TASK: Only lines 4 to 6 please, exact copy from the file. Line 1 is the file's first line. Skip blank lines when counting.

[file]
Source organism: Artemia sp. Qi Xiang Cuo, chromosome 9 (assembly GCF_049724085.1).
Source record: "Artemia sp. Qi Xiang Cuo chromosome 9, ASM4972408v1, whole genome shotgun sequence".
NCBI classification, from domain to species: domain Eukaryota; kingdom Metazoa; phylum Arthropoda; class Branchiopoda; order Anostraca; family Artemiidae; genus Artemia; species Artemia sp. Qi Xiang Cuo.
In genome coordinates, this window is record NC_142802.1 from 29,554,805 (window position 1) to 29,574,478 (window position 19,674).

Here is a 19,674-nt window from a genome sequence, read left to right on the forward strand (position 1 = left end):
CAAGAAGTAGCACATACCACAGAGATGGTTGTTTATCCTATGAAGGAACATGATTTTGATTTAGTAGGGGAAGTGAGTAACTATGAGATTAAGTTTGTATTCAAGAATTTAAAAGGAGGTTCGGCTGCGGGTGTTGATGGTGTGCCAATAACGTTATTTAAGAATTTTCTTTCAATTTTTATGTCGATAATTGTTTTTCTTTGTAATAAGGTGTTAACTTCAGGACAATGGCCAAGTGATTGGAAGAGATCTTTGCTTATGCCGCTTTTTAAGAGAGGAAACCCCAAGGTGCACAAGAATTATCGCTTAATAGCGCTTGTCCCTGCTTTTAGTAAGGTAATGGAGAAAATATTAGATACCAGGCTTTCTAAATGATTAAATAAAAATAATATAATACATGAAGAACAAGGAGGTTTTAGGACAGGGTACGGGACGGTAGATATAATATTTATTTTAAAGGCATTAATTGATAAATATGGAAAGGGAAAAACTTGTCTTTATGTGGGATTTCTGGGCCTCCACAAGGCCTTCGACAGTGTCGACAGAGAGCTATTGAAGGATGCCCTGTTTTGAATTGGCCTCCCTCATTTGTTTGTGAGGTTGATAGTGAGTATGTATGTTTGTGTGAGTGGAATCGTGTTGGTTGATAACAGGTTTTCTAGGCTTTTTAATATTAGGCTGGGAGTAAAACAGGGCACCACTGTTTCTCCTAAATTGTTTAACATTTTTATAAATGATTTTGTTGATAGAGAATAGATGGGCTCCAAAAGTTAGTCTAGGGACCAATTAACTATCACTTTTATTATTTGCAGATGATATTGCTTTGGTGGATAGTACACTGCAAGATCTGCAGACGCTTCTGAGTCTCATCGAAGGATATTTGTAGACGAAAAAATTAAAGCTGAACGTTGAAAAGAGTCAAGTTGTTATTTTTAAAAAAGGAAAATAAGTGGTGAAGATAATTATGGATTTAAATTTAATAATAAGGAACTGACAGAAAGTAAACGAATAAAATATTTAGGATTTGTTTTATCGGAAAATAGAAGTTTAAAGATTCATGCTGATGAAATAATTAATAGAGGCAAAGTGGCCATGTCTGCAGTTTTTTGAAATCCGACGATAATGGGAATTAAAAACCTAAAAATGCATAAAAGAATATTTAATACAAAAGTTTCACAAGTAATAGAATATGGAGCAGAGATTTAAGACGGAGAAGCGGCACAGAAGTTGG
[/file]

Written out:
In genome coordinates, this window is record NC_142802.1 from 29,554,805 (window position 1) to 29,574,478 (window position 19,674).

Here is a 19,674-nt window from a genome sequence, read left to right on the forward strand (position 1 = left end):
CAAGAAGTAGCACATACCACAGAGATGGTTGTTTATCCTATGAAGGAACATGATTTTGATTTAGTAGGGGAAGTGAGTAACTATGAGATTAAGTTTGTATTCAAGAATTTAAAAGGAGGTTCGGCTGCGGGTGTTGATGGTGTGCCAATAACGTTATTTAAGAATTTTCTTTCAATTTTTATGTCGATAATTGTTTTTCTTTGTAATAAGGTGTTAACTTCAGGACAATGGCCAAGTGATTGGAAGAGATCTTTGCTTATGCCGCTTTTTAAGAGAGGAAACCCCAAGGTGCACAAGAATTATCGCTTAATAGCGCTTGTCCCTGCTTTTAGTAAGGTAATGGAGAAAATATTAGATACCAGGCTTTCTAAATGATTAAATAAAAATAATATAATACATGAAGAACAAGGAGGTTTTAGGACAGGGTACGGGACGGTAGATATAATATTTATTTTAAAGGCATTAATTGATAAATATGGAAAGGGAAAAACTTGTCTTTATGTGGGATTTCTGGGCCTCCACAAGGCCTTCGACAGTGTCGACAGAGAGCTATTGAAGGATGCCCTGTTTTGAATTGGCCTCCCTCATTTGTTTGTGAGGTTGATAGTGAGTATGTATGTTTGTGTGAGTGGAATCGTGTTGGTTGATAACAGGTTTTCTAGGCTTTTTAATATTAGGCTGGGAGTAAAACAGGGCACCACTGTTTCTCCTAAATTGTTTAACATTTTTATAAATGATTTTGTTGATAGAGAATAGATGGGCTCCAAAAGTTAGTCTAGGGACCAATTAACTATCACTTTTATTATTTGCAGATGATATTGCTTTGGTGGATAGTACACTGCAAGATCTGCAGACGCTTCTGAGTCTCATCGAAGGATATTTGTAGACGAAAAAATTAAAGCTGAACGTTGAAAAGAGTCAAGTTGTTATTTTTAAAAAAGGAAAATAAGTGGTGAAGATAATTATGGATTTAAATTTAATAATAAGGAACTGACAGAAAGTAAACGAATAAAATATTTAGGATTTGTTTTATCGGAAAATAGAAGTTTAAAGATTCATGCTGATGAAATAATTAATAGAGGCAAAGTGGCCATGTCTGCAGTTTTTTGAAATCCGACGATAATGGGAATTAAAAACCTAAAAATGCATAAAAGAATATTTAATACAAAAGTTTCACAAGTAATAGAATATGGAGCAGAGATTTAAGACGGAGAAGCGGCACAGAAGTTGG